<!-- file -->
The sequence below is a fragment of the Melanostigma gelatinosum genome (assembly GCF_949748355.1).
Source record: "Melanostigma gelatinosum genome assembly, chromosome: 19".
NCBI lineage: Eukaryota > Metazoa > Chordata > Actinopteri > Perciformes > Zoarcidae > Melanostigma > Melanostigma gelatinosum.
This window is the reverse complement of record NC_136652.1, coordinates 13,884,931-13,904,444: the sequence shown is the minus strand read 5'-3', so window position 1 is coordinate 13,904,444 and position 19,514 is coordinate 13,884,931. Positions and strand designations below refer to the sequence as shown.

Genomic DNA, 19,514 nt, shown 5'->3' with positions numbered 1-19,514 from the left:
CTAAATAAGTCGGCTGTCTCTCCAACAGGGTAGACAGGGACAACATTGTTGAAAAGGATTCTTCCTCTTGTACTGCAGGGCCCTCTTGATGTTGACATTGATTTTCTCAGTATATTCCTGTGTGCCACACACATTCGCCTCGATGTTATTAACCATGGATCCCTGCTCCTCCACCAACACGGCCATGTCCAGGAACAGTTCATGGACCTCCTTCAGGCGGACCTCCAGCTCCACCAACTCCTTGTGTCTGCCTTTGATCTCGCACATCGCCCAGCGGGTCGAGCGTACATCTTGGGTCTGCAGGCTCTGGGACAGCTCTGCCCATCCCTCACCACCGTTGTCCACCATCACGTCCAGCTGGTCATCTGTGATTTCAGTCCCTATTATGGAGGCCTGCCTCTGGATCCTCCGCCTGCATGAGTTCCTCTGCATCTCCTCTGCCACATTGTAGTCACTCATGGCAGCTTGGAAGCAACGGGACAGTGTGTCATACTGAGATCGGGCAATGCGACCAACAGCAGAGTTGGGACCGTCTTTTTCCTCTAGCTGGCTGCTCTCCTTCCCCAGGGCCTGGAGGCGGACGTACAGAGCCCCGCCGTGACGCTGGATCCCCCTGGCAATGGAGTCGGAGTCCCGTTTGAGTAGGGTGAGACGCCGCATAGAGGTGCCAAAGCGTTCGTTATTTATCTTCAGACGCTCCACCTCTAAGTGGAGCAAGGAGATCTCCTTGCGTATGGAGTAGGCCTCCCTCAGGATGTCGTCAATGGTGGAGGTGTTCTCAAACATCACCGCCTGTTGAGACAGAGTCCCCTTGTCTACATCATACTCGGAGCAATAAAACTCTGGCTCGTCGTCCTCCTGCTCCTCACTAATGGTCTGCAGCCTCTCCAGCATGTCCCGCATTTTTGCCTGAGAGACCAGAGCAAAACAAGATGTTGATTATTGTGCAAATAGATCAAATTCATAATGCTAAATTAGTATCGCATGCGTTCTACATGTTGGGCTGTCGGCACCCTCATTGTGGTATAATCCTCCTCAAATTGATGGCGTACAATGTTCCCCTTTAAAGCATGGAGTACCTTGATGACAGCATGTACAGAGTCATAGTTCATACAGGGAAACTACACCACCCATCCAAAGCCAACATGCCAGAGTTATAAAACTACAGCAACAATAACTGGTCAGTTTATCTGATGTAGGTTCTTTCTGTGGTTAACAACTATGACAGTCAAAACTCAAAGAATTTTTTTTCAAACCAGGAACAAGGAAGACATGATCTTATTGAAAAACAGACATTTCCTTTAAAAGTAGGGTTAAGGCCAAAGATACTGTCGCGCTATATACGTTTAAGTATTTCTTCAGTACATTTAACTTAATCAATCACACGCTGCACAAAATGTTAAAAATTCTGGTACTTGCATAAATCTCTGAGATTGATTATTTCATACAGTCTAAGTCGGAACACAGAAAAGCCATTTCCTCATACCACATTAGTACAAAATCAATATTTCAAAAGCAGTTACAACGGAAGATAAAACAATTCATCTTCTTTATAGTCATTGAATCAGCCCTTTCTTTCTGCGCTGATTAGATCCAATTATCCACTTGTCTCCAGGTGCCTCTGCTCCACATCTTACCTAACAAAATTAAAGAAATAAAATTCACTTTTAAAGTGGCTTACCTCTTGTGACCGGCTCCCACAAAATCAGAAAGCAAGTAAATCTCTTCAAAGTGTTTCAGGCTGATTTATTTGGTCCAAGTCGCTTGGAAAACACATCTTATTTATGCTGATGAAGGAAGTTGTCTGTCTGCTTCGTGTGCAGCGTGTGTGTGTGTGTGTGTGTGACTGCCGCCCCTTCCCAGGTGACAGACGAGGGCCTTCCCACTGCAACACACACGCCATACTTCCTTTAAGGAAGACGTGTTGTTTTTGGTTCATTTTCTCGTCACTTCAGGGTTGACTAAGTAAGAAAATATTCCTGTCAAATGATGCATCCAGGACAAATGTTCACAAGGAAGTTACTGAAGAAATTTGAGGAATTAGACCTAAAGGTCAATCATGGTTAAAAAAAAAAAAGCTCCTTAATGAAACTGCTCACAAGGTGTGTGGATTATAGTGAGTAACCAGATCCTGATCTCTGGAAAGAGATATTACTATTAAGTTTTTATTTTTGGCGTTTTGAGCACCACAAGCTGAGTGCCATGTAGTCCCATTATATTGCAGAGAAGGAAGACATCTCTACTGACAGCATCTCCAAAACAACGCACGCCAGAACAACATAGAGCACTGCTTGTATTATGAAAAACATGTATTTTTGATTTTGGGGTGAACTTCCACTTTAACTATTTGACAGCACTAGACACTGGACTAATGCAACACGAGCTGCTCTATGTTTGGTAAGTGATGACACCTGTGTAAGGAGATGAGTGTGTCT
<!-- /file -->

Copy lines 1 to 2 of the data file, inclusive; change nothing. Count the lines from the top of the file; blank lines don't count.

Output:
The sequence below is a fragment of the Melanostigma gelatinosum genome (assembly GCF_949748355.1).
Source record: "Melanostigma gelatinosum genome assembly, chromosome: 19".